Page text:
Kevin McCullough

I was asked this past Thursday morning on Fox News about the impact of President Obama spending the day in New Jersey campaigning for the immensely unpopular sitting governor Jon Corzine. I was asked if it was a good use of the President's time. I was asked if there were bigger things he should be focused on. I was asked if it might not even backfire against Corzine or other candidates in the immediate electoral future. Obama dedicated not just a speech, but the entire day to the Corzine cause.

My response is simple, "It's what he has to do."

President Obama now finds himself facing a political divorce on his policies while most Americans still find him a likable guy.

"But job performance counts, words mean things, and elections have consequences," I proffered.

And when the most read New York daily newspaper plasters its front page with the new startling fact that the marginal tax rates for small businesses will be jumping from 35% to 58%, we can understand one other important truth. President Obama is hurting working class people.

Let me break it down for you with some common sense. If a small business owner has revenue of $250,000 for a year of business and is forced to cough up the current top tax rate of 35%, said business owner is left with $162,000. Doing nothing but letting the Bush tax relief for small businesses expire, the business owner will have only $155,000 left. But bumping the rate to the suggested 58% (according to the Tax Foundation) the small business man is left with only $105,000 of the original $250,000 of revenue. And what did the Obama administration do to help that business owner earn the $250,000 in revenue?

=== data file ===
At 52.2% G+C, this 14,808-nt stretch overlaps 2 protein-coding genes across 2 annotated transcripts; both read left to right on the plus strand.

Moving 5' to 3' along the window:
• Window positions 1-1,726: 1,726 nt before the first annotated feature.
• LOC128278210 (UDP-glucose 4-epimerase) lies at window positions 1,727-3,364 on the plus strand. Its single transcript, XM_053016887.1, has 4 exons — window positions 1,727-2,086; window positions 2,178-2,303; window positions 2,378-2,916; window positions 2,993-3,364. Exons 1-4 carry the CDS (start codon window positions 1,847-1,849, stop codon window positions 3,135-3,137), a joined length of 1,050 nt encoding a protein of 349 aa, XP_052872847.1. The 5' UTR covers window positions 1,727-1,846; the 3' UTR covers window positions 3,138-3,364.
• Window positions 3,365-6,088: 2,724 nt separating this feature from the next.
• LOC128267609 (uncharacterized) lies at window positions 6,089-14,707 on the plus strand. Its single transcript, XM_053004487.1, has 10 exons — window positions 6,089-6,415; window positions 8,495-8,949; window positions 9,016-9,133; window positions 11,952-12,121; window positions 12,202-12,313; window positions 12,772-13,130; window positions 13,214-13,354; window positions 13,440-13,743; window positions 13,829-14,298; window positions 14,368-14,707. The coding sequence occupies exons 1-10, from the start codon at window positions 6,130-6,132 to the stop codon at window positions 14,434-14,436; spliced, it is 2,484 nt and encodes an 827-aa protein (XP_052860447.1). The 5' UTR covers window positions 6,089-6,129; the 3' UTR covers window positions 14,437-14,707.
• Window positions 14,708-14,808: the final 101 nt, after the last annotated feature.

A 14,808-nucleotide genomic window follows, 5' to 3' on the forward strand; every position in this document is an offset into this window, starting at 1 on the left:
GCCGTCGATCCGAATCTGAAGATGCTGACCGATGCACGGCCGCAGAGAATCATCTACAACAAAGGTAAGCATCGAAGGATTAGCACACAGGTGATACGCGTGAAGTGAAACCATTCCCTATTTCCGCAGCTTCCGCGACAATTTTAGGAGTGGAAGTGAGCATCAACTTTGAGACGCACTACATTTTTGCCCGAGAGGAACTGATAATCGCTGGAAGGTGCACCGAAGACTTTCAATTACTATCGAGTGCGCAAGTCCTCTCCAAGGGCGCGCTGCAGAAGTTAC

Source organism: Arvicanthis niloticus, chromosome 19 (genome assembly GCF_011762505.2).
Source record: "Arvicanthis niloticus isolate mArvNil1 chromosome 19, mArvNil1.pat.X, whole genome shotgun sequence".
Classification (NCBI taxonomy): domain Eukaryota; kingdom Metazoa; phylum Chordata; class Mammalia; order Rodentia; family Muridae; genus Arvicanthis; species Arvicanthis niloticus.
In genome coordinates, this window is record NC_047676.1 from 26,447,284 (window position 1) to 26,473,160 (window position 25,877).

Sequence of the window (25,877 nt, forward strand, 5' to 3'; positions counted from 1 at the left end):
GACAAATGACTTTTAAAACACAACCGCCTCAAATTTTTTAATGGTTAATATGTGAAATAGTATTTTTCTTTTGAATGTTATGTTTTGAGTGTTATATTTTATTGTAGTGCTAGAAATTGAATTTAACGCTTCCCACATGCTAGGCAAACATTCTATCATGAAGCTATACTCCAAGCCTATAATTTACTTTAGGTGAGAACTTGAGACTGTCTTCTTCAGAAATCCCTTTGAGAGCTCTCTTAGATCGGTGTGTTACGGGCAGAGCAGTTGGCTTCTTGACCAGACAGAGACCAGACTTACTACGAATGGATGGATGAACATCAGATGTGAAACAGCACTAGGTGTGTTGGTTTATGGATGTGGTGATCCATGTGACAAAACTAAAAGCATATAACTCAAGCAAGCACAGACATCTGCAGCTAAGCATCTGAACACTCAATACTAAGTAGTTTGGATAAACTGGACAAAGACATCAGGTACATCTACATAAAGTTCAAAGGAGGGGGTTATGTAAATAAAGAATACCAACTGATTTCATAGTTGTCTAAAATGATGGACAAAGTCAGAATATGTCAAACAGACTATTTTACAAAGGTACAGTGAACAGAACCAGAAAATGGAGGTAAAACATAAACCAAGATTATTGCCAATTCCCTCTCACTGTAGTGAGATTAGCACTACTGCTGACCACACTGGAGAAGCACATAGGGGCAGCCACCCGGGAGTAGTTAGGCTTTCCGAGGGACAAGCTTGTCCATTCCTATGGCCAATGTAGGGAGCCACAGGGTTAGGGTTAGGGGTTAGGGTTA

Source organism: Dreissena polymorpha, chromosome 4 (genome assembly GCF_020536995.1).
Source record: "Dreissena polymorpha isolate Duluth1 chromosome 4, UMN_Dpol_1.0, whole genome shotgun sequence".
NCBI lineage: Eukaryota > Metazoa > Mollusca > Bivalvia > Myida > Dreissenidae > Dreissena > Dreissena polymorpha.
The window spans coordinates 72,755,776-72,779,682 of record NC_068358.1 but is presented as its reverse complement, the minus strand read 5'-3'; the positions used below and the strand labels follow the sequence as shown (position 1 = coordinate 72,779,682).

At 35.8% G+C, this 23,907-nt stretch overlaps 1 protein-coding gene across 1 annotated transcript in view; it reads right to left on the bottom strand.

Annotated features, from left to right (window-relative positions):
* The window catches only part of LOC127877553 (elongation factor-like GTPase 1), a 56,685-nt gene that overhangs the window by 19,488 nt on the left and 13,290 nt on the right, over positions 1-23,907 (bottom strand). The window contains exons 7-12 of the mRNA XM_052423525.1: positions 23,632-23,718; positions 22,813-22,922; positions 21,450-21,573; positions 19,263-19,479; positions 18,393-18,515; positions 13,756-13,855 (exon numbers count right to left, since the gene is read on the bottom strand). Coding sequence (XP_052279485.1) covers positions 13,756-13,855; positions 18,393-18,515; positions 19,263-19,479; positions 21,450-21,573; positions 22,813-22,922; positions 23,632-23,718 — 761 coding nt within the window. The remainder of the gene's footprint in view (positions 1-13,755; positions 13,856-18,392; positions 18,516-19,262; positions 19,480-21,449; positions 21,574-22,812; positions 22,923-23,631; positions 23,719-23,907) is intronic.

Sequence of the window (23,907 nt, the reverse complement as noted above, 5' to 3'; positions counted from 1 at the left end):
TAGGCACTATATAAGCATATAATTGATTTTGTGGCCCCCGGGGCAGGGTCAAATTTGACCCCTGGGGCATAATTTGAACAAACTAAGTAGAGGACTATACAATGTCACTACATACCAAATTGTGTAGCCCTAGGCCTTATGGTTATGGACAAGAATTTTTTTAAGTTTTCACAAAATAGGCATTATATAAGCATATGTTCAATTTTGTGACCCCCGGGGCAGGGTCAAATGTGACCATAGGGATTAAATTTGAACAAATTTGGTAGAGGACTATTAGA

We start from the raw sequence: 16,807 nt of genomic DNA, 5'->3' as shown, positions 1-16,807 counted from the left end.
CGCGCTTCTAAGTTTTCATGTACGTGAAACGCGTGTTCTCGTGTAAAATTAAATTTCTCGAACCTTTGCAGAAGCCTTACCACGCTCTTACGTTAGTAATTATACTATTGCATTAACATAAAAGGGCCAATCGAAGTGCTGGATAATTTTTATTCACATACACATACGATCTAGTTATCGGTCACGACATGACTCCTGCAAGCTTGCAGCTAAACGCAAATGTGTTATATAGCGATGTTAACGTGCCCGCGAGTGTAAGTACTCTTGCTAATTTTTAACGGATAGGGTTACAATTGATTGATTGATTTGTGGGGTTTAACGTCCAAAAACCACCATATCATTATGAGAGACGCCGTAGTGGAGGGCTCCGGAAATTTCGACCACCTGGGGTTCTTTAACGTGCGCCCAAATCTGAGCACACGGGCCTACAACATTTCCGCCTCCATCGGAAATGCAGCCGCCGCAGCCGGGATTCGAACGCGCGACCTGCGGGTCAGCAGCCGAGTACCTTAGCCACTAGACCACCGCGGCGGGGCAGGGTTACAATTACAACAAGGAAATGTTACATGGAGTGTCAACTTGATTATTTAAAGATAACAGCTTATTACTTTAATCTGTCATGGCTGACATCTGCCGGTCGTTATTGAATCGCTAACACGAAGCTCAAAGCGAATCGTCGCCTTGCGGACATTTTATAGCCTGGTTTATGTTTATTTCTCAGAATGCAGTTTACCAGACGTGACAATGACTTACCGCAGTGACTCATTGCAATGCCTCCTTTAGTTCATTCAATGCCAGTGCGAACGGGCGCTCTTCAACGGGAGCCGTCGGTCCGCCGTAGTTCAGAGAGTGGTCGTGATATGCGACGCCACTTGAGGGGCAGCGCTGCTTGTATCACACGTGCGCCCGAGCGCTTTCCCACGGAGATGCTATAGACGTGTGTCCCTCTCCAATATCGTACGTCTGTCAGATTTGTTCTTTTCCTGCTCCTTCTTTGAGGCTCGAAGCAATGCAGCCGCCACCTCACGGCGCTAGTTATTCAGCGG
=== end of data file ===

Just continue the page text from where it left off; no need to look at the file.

So why are they entitled to nearly six dollars out of every ten that a small business owner earns?

A top margin tax rate of 6 cents out of every 10 cents earned sort of ceases to be taxation and begins to look like outright theft. This stunts growth, slows production, eliminates jobs, and brings markets to abrupt halts.

If the administration also does as it has implied, that business owner might also then be forced to offer expensive health insurance programs to workers who may or may not wish to be covered by the company's plan. Of course the employees would also then be taxed for those benefits.

Let's also be clear: this is not a debate between the left and right. Democrats spoke at both of the recent Tea Parties I keynoted. And little hole-in-the-wall eateries in the meatpacking district of Manhattan have to make a payroll just as the Christian book shop owner in Texas does.